NOOSA – Late last week the Australian branch of the global organisation Human Rights Watch (HRW) delivered a statement to the United Nations.
The statement was pointed and candidly offered some home truths about how the Australian government treats refugees and its own Indigenous people.
It was written to shine a bright light on Australia's rejection of recommendations to end both mandatory detention of asylum seekers and children in detention.
HRW was established in 1978 to investigate and report on abuses in a range of contexts including refugees, children in need, vulnerable minorities and civilians in war zones.
“Australia paints a picture of itself for the global stage that doesn’t match the reality at home,” says Sophie McNeill, a distinguished foreign correspondent and investigative reporter for the Australian Broadcasting Corporation and now the Australian researcher for HRW.
“Claims that Australia is committed to the human rights of refugees and asylum seekers are absurd so long as harmful offshore detention policies continue and people remain for years in detention,” McNeil said, writing on Twitter (@Sophiemcneill).
She said the Australian government’s claim that “immigration detention of children is always a last resort and children are detained for the shortest practicable time” gives the lie to how it behaves in reality.
“This directly contradicts the harsh treatment of Kopika and Tharnicaa Murugappan who recently spent three years in immigration detention.”
And commenting on Australia’s acceptance that it needs to reduce the over-representation of Indigenous people in the criminal justice system, McNeill suggested this should be viewed sceptically.
“Australia has a history of failing to implement recommendations designed to reduce Indigenous incarceration rates,” she wrote.
It is true that Australia has an appalling record of imprisoning First Nations people.
Since 1989, their imprisonment rate has increased 12 times faster than the rate for non-Aboriginal people.
In December 2019 the Indigenous imprisonment rate was 2,536 prisoners per 100,000 adults compared to the non-Aboriginal population’s 218 prisoners per 100,000.
What follows is the complete Human Rights Watch statement to the United Nations human rights review. For more information on the organisation, you can link to the HRW website here.
And read a review of Sophie McNeil's latest book, 'We Can't Say We Didn't Know', which describes Sophie in these terms:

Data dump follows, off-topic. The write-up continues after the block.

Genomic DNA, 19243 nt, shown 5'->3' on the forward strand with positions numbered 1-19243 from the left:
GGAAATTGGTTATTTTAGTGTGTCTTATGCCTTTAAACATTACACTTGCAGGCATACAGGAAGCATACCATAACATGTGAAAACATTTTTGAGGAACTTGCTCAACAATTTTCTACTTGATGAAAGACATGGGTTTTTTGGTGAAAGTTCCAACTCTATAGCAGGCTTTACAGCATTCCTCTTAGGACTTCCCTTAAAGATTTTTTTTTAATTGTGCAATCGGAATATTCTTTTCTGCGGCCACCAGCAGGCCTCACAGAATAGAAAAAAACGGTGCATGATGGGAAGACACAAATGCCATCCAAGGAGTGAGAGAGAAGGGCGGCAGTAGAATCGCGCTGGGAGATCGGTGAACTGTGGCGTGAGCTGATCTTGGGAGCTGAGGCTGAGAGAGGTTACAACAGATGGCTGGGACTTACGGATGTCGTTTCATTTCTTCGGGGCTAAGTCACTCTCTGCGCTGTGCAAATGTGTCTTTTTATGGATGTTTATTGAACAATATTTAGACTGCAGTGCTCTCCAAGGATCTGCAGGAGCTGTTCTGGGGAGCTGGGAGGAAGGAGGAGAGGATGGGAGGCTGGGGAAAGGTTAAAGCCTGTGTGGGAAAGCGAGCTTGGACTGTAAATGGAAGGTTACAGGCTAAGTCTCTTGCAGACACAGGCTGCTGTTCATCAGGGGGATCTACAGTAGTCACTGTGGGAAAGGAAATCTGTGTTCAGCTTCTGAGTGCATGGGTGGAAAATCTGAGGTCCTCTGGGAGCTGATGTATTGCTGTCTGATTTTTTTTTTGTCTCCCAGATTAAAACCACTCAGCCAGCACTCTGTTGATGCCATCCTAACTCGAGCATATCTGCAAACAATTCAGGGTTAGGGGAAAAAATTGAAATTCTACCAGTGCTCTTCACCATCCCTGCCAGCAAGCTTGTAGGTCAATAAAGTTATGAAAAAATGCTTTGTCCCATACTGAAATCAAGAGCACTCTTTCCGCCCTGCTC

"Sophie’s compassion goes well beyond her journalistic brief. She becomes part of the story in some remarkable interventions to help people – even complete strangers – whose fate would otherwise be dire."
STATEMENT BY HUMAN RIGHTS WATCH
Human Rights Watch deeply regrets that Australia has rejected recommendations to end the mandatory detention of asylum seekers and close offshore processing centres.
Human Rights Watch and the United Nations High Commissioner for Refugees have documented the violence, harsh conditions and inadequate medical care that refugees and asylum seekers endure in Papua New Guinea and Nauru.
Australia remains responsible for the refugees and asylum seekers that it has forcibly transferred under these arrangements and is failing in its obligations under the 1951 Refugee Convention and international human rights law.
It is extremely disappointing that Australia has rejected recommendations to prohibit the detention of children who are refugees or asylum seekers.
Australia’s statement that immigration detention of children is always a last resort does not reflect the reality of Australia’s extremely harsh treatment of children seeking asylum.
In recent weeks, the Australian government granted a temporary visa to six-year-old Kopika Murugappan, after she and her four-year-old sister, Tharnicaa, spent three years in immigration detention.
Both sisters were born in Australia.
While the family’s temporary release from detention is welcome, the Australian government should grant both sisters visas that would allow them to remain permanently in their country of birth, together with their parents.
Because it is recognised under international human rights standards that immigration-related detention is never in the best interest of the child, Australia should release all children from all forms of immigration detention.
Australia’s acceptance of many recommendations to reduce the overrepresentation of First Nations people in the criminal justice system could result in long-needed reforms.
However, Australia has a history of failing to implement recommendations designed to reduce Indigenous incarceration rates.
Thirty years after the landmark Royal Commission into Aboriginal Deaths in Custody, many of its recommendations have not been fully implemented.
It is disappointing that Australia has failed to commit to a federal policy aim to raise the age of criminal responsibility, though some Australian state governments have announced an intention to do so.
Despite Australia’s acceptance of recommendations to reduce Indigenous incarceration rates in its 2015 UPR [Universal Periodic Review], by 2019, Indigenous people, who constitute three percent of the Australian population, comprised 28 percent of its adult prisoners.